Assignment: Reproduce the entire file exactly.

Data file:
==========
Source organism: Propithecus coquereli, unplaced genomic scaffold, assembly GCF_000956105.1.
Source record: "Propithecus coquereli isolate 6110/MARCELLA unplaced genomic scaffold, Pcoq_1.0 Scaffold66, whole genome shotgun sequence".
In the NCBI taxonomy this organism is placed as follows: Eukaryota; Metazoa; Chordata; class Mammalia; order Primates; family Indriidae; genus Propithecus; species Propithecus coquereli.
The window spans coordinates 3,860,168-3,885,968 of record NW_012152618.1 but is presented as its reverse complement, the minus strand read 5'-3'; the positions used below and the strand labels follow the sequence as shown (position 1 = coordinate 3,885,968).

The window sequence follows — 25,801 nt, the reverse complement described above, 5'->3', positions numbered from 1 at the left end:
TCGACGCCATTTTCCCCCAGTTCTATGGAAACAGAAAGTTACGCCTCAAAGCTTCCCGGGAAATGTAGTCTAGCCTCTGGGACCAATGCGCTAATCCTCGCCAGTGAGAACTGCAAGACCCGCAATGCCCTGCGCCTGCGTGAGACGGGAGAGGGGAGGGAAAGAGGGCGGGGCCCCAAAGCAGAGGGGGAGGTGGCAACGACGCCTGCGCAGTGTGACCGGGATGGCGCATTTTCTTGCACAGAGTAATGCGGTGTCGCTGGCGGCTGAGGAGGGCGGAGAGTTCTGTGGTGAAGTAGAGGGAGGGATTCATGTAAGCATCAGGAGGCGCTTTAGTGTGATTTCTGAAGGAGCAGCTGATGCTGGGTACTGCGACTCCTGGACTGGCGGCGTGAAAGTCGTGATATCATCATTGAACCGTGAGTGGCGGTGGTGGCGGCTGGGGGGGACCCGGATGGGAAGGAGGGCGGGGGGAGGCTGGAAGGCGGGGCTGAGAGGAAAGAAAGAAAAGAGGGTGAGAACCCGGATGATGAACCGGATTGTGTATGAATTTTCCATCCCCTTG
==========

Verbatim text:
Source organism: Propithecus coquereli, unplaced genomic scaffold, assembly GCF_000956105.1.
Source record: "Propithecus coquereli isolate 6110/MARCELLA unplaced genomic scaffold, Pcoq_1.0 Scaffold66, whole genome shotgun sequence".
In the NCBI taxonomy this organism is placed as follows: Eukaryota; Metazoa; Chordata; class Mammalia; order Primates; family Indriidae; genus Propithecus; species Propithecus coquereli.
The window spans coordinates 3,860,168-3,885,968 of record NW_012152618.1 but is presented as its reverse complement, the minus strand read 5'-3'; the positions used below and the strand labels follow the sequence as shown (position 1 = coordinate 3,885,968).

The window sequence follows — 25,801 nt, the reverse complement described above, 5'->3', positions numbered from 1 at the left end:
TCGACGCCATTTTCCCCCAGTTCTATGGAAACAGAAAGTTACGCCTCAAAGCTTCCCGGGAAATGTAGTCTAGCCTCTGGGACCAATGCGCTAATCCTCGCCAGTGAGAACTGCAAGACCCGCAATGCCCTGCGCCTGCGTGAGACGGGAGAGGGGAGGGAAAGAGGGCGGGGCCCCAAAGCAGAGGGGGAGGTGGCAACGACGCCTGCGCAGTGTGACCGGGATGGCGCATTTTCTTGCACAGAGTAATGCGGTGTCGCTGGCGGCTGAGGAGGGCGGAGAGTTCTGTGGTGAAGTAGAGGGAGGGATTCATGTAAGCATCAGGAGGCGCTTTAGTGTGATTTCTGAAGGAGCAGCTGATGCTGGGTACTGCGACTCCTGGACTGGCGGCGTGAAAGTCGTGATATCATCATTGAACCGTGAGTGGCGGTGGTGGCGGCTGGGGGGGACCCGGATGGGAAGGAGGGCGGGGGGAGGCTGGAAGGCGGGGCTGAGAGGAAAGAAAGAAAAGAGGGTGAGAACCCGGATGATGAACCGGATTGTGTATGAATTTTCCATCCCCTTG